WV Lottery - 02.28.13
As spring approaches, so does the threat of forest fires. The West Virginia Division of Forestry reminds residents that the state’s spring forest fire season starts on March 01, 2013, and runs through May 31, 2013. During these three months, daytime burning is prohibited from the hours of 7:00 AM to 5:00 PM. Outdoor burning is permitted only between the hours of 5:00 PM and 7:00 AM.
State law requires a ring or safety strip around outdoor fires to keep the fire from spreading into the woods. This safety strip must be cleared of all burnable material and be at least 10 feet wide completely around the debris pile.
Additional requirements of the state’s fire laws include staying on-site until the fire is completely extinguished, and only burning vegetative materials like leaves, brush and yard clippings.
If you allow a fire you have started to escape and it causes a wildfire or forest fire, you will be subject to fines ranging from $100 to $1,000. An additional civil penalty of $200 also will be assessed against you.
The Division of Forestry offers these tips for safe outdoor burning:
• Burn only after 5:00 PM — it’s the law — and put your fire out completely by 7:00 AM.
• Put debris in several small piles instead of one large one
• Never burn on dry, windy days
• Select a safe place away from overhead power lines, phone lines or other obstructions and where the fire cannot spread into the woods or weedy or brushy areas
• Clear at least a 10-foot area around the fire and make sure the area is clear of all burnable material
• Have water and tools on hand to extinguish anything that may escape the burn area
• Be conscientious of neighbors and don’t burn debris that produces a lot of smoke at times when smoke does not rise. If the smoke spreads out near the ground instead of rising, put out the fire and burn another time.
• Stay with the fire at all times until it is completely out. Leaving a fire unattended for any length of time is illegal.
• Call 911 immediately if a fire does escape
Commercial burning permits may be obtained by public utilities and people burning in conjunction with commercial, manufacturing, mining or like activities.
These burning permits cost $125 each and are issued by local Division of Forestry offices.
A permit is required for each site where this type of burning takes place.
The West Virginia State Police took part in a film that was released earlier this year and will be showing at several locations across the state in the next week.
The film is called “Finding Faith.” It’s based on actual events and the career of Sheriff Mike Brown of Bedford County, VA. He was one of the first in the country to set up an Internet Crimes Task Force. He helped the West Virginia State Police set up theirs.
Sgt. Mike Baylous with the West Virginia State Police says it was an honor for the Department to be part of a film that focuses on Internet crimes against children.
“It’s a proactive attempt to reach these children before they’re exposed to these types of crimes,” says Baylous. “What it’s designed to do is create an open conversation between parents and children and communities on the dangers of the Internet.”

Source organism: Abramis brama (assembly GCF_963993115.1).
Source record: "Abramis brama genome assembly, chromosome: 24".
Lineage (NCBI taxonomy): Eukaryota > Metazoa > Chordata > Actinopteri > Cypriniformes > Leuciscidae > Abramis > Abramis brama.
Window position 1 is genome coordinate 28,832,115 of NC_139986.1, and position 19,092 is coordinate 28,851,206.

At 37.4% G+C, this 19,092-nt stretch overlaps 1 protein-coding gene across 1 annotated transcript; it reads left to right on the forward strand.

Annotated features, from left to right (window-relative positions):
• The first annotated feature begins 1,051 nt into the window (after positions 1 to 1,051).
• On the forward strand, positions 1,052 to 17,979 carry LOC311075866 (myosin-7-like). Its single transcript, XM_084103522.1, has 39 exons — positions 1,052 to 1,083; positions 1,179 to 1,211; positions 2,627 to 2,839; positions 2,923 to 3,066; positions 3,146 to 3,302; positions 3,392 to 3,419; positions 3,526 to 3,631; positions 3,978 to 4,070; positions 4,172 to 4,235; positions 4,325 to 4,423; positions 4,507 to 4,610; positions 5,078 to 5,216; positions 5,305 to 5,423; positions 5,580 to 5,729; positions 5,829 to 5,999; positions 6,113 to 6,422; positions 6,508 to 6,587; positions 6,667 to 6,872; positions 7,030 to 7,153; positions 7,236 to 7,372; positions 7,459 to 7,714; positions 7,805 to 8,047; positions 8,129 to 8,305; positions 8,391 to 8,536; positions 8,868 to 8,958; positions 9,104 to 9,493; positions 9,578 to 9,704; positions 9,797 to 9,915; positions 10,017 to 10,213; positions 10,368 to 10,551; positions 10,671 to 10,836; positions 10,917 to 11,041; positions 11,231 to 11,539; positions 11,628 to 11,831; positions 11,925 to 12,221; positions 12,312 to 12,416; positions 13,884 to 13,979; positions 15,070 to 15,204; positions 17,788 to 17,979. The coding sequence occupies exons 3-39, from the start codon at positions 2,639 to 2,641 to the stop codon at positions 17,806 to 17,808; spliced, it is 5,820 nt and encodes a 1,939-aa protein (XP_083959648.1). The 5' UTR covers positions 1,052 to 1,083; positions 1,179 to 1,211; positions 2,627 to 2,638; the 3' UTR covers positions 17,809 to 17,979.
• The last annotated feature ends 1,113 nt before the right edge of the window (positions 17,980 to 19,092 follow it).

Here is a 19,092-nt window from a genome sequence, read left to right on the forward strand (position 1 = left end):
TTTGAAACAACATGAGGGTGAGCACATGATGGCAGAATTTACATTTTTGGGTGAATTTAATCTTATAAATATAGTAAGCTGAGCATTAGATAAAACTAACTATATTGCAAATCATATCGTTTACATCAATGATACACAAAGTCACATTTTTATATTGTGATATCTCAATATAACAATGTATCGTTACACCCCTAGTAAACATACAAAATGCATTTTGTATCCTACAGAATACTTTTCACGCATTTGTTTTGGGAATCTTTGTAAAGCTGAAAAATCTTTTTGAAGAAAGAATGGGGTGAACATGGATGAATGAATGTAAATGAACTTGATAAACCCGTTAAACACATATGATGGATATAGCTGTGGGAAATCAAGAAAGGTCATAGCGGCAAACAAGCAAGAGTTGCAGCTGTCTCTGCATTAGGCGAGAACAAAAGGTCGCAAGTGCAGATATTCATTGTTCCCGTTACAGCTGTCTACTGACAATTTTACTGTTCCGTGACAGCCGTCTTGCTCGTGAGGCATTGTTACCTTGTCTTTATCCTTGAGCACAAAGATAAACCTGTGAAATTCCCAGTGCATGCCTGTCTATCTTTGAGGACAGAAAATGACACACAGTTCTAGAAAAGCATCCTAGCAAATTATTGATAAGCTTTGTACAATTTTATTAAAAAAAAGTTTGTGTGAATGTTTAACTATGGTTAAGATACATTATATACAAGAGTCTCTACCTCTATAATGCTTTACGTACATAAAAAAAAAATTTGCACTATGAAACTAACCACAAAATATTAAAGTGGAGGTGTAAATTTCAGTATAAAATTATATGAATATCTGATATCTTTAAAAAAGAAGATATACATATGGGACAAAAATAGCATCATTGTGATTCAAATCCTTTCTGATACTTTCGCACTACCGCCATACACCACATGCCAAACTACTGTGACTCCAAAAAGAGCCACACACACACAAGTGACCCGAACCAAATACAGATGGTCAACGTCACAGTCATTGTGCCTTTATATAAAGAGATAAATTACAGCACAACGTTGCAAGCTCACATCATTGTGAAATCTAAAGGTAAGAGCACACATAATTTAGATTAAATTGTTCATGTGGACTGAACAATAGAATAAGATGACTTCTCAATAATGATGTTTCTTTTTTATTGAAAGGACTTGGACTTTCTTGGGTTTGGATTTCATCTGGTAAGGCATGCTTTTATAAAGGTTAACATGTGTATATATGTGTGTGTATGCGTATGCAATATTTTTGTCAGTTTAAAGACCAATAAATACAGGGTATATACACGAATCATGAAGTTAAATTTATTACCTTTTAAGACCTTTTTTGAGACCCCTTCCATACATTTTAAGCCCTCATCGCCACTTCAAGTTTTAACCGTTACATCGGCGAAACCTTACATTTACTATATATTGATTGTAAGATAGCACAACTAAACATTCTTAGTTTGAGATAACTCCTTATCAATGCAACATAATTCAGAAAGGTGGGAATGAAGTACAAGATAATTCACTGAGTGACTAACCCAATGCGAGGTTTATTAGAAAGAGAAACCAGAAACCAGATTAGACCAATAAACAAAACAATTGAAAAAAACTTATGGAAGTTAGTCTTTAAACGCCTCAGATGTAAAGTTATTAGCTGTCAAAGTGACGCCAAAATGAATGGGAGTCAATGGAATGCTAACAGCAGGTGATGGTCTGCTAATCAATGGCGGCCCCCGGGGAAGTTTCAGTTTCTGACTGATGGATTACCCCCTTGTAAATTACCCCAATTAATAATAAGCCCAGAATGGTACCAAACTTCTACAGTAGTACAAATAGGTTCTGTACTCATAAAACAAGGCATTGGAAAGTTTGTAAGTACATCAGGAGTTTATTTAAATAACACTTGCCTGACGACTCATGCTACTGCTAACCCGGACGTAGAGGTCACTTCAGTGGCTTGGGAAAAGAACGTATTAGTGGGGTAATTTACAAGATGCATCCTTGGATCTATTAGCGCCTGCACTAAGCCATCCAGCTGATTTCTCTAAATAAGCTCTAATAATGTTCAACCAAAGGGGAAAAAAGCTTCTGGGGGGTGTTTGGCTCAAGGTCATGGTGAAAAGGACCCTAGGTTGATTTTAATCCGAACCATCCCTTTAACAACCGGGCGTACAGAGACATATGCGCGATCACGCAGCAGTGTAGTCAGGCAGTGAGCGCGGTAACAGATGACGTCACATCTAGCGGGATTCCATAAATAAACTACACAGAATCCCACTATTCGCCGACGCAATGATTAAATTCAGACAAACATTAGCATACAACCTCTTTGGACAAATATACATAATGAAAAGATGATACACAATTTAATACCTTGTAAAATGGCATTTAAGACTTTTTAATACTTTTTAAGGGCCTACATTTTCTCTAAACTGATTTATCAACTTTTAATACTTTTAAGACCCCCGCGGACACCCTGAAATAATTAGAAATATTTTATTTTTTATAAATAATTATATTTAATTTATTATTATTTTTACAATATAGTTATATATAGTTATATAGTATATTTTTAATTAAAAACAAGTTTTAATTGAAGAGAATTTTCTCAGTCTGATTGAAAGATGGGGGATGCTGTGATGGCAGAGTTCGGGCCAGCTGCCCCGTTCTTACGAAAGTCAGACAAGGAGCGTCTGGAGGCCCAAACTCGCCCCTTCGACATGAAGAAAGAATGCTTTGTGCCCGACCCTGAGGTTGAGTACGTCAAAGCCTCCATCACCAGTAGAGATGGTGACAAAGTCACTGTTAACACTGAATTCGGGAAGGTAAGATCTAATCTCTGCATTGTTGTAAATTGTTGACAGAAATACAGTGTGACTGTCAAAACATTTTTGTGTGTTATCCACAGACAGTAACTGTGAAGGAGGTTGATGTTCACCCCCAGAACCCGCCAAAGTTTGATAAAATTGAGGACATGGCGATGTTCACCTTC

Starring as Sheriff Brown is Erik Estrada, best known for his role as Frank “Ponch” Poncherello on the 70′s TV series “Chips.”
The plot focuses on a girl who befriends a man on the Internet and is abducted and taken to a home in West Virginia. That’s where you’ll see members of the West Virginia State Police portraying themselves as they help find the girl.
Baylous says while the scenes are set in West Virginia, it could just as easily have been any state in the country.
“Sometimes we think [internet predators] are a problem that’s unique to West Virginia. It’s not,” says Baylous. “It’s a worldwide problem.”
“Finding Faith” will have one of its second viewing in West Virginia on Saturday at the Mt. Vernon Baptist Church in Hurricane at 5pm. Estrada will be there to talk about his role and the dangers of the Internet.
To find out where you can see the film, log on to www.findingfaithfilm.com.
~~ Jennifer Smith – WVMN ~~
|Full Name:||Kreh, Ashley Nicole|
|Facility:||Central Regional Jail|
|Imprisonment Status:||Pre-Trial Felon|
Offender Court Order Information
|Court Info Number||Issuing Agency Location|
|12F-26||CALHOUN COUNTY - Bail Amount: $750,000.00|
|12M-169||BRAXTON COUNTY - Bail Amount: $5,000.00|
|13M-50||BRAXTON COUNTY - Bail Amount: $25,000.00|
|Calhoun County woman was indicted for the death of her infant daughter earlier this year.|
Calhoun County judge ordered a 60-day evaluation instead of sentencing on Monday, February 25, 2013.
she was charged with murder and child abuse resulting in the death of her 2-month-old girl.
Autopsy results showed the infant died of blunt force trauma to the head in February 2012.
The infant had sustained a skull fracture and a broken arm.
The infant died a couple of days later.
If convicted, she could face between 10 and 40 years in prison.
She told the Calhoun County judge that she was sorry!
More of West Virginia’s best fishing waters are scheduled to be showcased on episodes of the Outdoor Channel’s program, “Fly Rod Chronicles with Curtis Fleming.” The 2013 season premiere, which aired January 01, 2013, featured trout fishing at Pipestem Resort State Park.
“Fly Rod Chronicles” is shown each week, Tuesdays at 11:00 AM, Fridays at Noon, and Saturdays at 6:30 PM.
The schedule for the rest of this season includes these shows featuring West Virginia themes:
• Week of March 10, 2013 – West Virginia Grand Slam
• Week of March 17, 2013 – Cast ‘n’ Blast at Lodge of Chama (New Mexico) Part 1, featuring West Virginia coal miner Sonny Fleming
• Week of March 24, 2013 – Cast ‘n’ Blast Part 2